I finally get to the stoplight in Ivins and make the right hand turn. Lots of traffic, minimal shoulder, still cold, tons of wind, more uphill and once again a bike path to my right. It seems like that last 12 miles of descent felt like three times as many pushing the headwind and it has ground me down a little bit. I also have no idea where I'm going now, or how to get to checkpoint number three, but I can see some riders up the road a piece and I decide to shadow their lead and stop when it looks convenient to quickly take off my rain jacket and windstopper beanie.

I'm looking for a place to stop that isn't a driveway or has a good shoulder or seems convenient so I can take off my gear that's done its job on the descent and is now creating a lot of sweat under the uphill effort into a headwind. The road has tipped up again and I have no idea how far it is to checkpoint number three, or how to get there, so when I stop I want to look at the queue sheet. I feel like a weather vane though, because no matter which direction I pedal it always seems like I'm pointing into the wind. What I thought would now be a tailwind, isn't, and it's blowing hard making pedaling uphill even more of a grind than it otherwise would be as I try to follow the other cyclists up the road. I know if I stop to take off my beanie and rain jacket now, I'm going to lose them here in the city and that is sapping a little more joy and enthusiasm out of my pedal stroke.

After grinding uphill against the wind for a while more, I see a couple of cyclists up ahead pulled over by a honey bucket on the side of the road. I stop and remove my rain jacket and windstopper beanie putting them back into my jersey pockets. I have worked up a lot of sweat from wearing them and now the cold wind is working quickly to evaporate that moisture and that's making the rest of my body as cold as my face as I try to dig out my queue sheet and find out how to get to checkpoint number three. It seems I'm looking for a round-a-bout and I'm suppose to exit left when I get to it and find some confusing North and East or West and South grid number of a street and find a park there somewhere in Ivins, but I'm almost more confused than I was before stopping after trying to sort out the queue sheet.

The silly Utah grid system for streets is fine, but only if you have a point of reference. And what the heck is E 400 N? I can handle E or N, but not both on the same street. Maps are a good thing and I wish I had one now. I can read a map. I used to teach others how to read maps in the Marine Corps. I can put an artillery shell the size of a Volkswagen on a target the size of a quarter from 20 miles away just by looking at a map. I love maps. But apparently I can't read directions very well or understand what I do read on my queue sheet, because the confusion of not really being clear on where I am going is really messing with my enthusiasm and sapping the joy out of my pedal stroke.

The two fellows at the honey bucket have been quickly caught and passed. They are obviously struggling, churning in the small ring, going up the hill in the wind and the cold, one more than the other, and the other guy I was shadowing up ahead is now long gone. Basically, I'm lost. The course was marked yesterday, unfortunately before the massive rain storm last night and now because of that, the course is no longer marked. I stop again in the wind to review the queue sheet. The more I try to understand it, the less I understand it and the two struggling stragglers catch up and stop in the wind too. They are wondering if I know where I'm going and I tell them not really but I'm looking for a round-a-bout and I'm going to exit left and probably have to stop again to decipher the queue sheet some more.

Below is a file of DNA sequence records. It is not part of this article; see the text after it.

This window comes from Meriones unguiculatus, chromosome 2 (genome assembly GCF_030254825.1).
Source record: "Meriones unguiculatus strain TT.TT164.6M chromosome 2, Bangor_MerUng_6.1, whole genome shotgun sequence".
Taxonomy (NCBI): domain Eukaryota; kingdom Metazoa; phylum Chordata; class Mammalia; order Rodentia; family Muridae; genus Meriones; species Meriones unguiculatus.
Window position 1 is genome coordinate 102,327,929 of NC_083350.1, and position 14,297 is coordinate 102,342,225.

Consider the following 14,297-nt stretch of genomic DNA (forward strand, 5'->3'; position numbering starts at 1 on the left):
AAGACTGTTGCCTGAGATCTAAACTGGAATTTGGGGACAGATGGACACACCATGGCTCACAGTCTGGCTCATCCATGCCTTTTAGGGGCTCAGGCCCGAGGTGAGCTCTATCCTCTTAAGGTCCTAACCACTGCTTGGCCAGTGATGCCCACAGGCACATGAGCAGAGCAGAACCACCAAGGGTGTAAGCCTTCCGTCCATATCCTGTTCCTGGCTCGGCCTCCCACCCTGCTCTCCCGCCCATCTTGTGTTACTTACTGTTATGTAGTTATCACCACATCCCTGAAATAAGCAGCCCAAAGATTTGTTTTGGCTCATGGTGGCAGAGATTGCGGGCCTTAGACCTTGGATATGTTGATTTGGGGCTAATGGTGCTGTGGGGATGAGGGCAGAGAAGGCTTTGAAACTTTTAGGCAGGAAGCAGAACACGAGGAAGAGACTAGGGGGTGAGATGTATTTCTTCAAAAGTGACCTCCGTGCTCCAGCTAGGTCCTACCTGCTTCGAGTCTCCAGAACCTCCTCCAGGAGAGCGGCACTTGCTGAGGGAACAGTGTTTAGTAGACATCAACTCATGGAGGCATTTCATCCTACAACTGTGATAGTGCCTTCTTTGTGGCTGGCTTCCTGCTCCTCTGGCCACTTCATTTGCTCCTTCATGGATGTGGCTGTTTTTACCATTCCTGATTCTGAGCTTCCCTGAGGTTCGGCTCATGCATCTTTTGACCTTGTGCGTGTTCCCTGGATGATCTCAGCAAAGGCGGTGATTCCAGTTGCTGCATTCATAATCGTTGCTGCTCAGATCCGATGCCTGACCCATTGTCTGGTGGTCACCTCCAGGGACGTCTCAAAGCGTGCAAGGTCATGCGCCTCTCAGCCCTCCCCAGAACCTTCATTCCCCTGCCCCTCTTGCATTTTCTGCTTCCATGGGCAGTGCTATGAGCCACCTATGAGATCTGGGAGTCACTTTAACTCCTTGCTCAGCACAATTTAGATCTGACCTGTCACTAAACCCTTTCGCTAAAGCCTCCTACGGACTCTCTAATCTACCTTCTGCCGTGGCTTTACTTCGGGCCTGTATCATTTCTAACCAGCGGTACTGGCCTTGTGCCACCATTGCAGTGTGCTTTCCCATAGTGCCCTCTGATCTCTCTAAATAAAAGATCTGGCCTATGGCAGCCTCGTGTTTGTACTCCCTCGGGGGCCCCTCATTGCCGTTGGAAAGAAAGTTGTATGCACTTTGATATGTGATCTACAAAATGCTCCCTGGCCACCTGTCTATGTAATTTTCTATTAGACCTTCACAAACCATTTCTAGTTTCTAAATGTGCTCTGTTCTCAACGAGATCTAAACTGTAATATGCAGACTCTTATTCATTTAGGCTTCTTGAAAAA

We move out uphill against the wind and I quickly leave them behind again. I do notice that Ivins is a beautiful little town and think that perhaps I would enjoy it more if I wasn't so frustrated by the wind and not knowing where I was going. I stop again. Still no round-a-bout. Maybe I was wrong. Crap. The doubt is seeping into my muscles, wearing me down as much as the cold and the wind as I'm trying to decode the queue sheet one more time. The two struggling stragglers don't catch back on this time and I push off into the windy cold again, up the hill, right before they arrive. After a bit I see what looks like it could be a round-a-bout up ahead and it creates a little hope and a little trust in my sense of progress as I approach.

What a beautiful round-a-bout. Wow. I'm approaching up the hill in the wind and cold while admiring the red rocks and the landscaping and the sculptures of horses and Indians and I guess this is about the best looking biggest roundest tallest round-a-bout I think I've ever seen. Cool. I'm impressed and mesmerized as I swoop around the round-a-bout's roundness instinctively heading for the left exit as I continue to admire Edward Hlavka's larger than life-size sculptures of the old West and right when I'm about to exit left from the round-a-bout I quit my rubber-necking and look back ahead to the corner and notice that the road suddenly ends right in front of my wheel and turns to dirt and gravel.

Whoops. Can't be right. I mean left. Right? I brake in the dirt and rocks and potholes and turn around in the sand and rocks to head back into the round-a-bout. Somehow I don't think this is what the queue sheet meant when it said to exit left at the roundabout. I see the struggling stragglers approaching the round-a-bout from down the road and I wonder if they wonder what the heck I'm doing as I work my way around the round-a-bout again, dodging traffic and exit straight, not left, at the round-a-bout, counter to the queue sheet instructions.

I pull off the road to consult the queue sheet yet again, this time, being passed by the struggling stragglers and confirm that it said to exit left at the round-a-bout. Left right? Right. I decide to continue on straight, not left, and pass these two fellows again as I continue up the hill after the round-a-bout. I wonder if I'm annoying them? On my left there is either desert or residential streets and on my right there is either residential streets or desert and I continue on in the wind and cold wondering where the heck I am, where the heck is checkpoint number three and all the while my frustration and the wind and the cold is siphoning the joy and enthusiasm right out of my pedal stroke.